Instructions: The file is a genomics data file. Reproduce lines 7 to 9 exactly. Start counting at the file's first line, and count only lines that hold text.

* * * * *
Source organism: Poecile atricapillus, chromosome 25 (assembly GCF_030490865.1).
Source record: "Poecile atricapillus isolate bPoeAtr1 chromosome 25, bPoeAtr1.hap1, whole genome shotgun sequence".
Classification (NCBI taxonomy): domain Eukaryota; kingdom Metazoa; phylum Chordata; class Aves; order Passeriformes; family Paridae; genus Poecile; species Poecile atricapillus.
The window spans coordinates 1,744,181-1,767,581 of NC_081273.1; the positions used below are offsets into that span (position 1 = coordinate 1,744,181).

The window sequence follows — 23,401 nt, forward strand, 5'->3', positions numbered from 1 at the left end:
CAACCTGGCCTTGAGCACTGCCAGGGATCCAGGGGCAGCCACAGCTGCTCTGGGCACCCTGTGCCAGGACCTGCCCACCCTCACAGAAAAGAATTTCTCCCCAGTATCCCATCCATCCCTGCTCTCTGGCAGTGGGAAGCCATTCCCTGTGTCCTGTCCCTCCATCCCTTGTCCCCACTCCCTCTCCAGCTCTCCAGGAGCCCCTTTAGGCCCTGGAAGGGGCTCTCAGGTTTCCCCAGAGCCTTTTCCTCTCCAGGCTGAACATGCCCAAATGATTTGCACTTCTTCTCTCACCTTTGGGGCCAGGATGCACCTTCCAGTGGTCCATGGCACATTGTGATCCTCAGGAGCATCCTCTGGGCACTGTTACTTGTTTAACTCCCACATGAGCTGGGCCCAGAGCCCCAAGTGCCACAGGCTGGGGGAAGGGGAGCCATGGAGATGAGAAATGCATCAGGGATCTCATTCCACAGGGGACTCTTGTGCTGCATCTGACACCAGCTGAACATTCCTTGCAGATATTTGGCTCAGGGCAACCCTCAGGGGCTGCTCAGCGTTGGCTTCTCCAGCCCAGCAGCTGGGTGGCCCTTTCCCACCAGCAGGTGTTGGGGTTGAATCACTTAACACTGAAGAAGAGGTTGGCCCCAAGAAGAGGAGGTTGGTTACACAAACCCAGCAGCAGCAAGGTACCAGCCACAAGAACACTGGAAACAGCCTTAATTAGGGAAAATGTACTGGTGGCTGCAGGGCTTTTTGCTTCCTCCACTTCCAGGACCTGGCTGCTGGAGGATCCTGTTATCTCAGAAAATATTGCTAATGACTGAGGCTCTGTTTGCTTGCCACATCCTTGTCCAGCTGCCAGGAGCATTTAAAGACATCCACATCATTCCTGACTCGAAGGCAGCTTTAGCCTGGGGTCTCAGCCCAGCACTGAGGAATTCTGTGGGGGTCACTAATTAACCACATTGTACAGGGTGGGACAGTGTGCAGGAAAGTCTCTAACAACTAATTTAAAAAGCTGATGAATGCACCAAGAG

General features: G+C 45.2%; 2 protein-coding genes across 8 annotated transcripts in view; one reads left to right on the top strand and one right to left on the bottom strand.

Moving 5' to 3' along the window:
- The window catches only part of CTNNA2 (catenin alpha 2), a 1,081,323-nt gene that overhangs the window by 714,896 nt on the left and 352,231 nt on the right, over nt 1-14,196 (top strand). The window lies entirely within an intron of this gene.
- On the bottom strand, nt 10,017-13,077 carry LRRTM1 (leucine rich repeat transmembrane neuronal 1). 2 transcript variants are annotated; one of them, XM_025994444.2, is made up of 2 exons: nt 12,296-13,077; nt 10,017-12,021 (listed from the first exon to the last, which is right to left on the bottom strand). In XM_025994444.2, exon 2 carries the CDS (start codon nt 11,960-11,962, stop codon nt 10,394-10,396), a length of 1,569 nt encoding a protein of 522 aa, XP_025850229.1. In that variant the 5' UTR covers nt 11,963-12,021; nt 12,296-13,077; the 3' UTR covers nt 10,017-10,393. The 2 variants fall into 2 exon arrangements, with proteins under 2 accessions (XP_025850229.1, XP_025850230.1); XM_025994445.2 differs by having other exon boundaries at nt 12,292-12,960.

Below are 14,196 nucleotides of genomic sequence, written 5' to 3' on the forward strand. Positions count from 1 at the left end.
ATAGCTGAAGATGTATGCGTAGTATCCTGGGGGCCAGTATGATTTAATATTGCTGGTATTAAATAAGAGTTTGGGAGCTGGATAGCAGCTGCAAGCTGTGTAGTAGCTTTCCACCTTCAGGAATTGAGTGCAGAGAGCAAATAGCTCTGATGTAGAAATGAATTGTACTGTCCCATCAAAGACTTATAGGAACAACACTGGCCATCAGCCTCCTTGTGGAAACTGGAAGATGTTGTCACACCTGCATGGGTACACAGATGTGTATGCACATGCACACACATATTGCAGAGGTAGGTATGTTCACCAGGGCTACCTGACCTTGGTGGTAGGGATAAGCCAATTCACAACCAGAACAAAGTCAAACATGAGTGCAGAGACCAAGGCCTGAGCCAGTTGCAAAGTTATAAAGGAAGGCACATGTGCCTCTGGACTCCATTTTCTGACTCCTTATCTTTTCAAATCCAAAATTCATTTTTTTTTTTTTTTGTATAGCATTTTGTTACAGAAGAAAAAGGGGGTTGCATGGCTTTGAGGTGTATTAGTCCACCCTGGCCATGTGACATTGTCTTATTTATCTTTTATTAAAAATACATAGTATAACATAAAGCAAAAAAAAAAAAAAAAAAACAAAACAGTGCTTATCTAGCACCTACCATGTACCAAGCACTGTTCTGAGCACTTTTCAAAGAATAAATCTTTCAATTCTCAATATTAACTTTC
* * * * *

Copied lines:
General features: G+C 45.2%; 2 protein-coding genes across 8 annotated transcripts in view; one reads left to right on the top strand and one right to left on the bottom strand.

Moving 5' to 3' along the window:
- The window catches only part of CTNNA2 (catenin alpha 2), a 1,081,323-nt gene that overhangs the window by 714,896 nt on the left and 352,231 nt on the right, over nt 1-14,196 (top strand). The window lies entirely within an intron of this gene.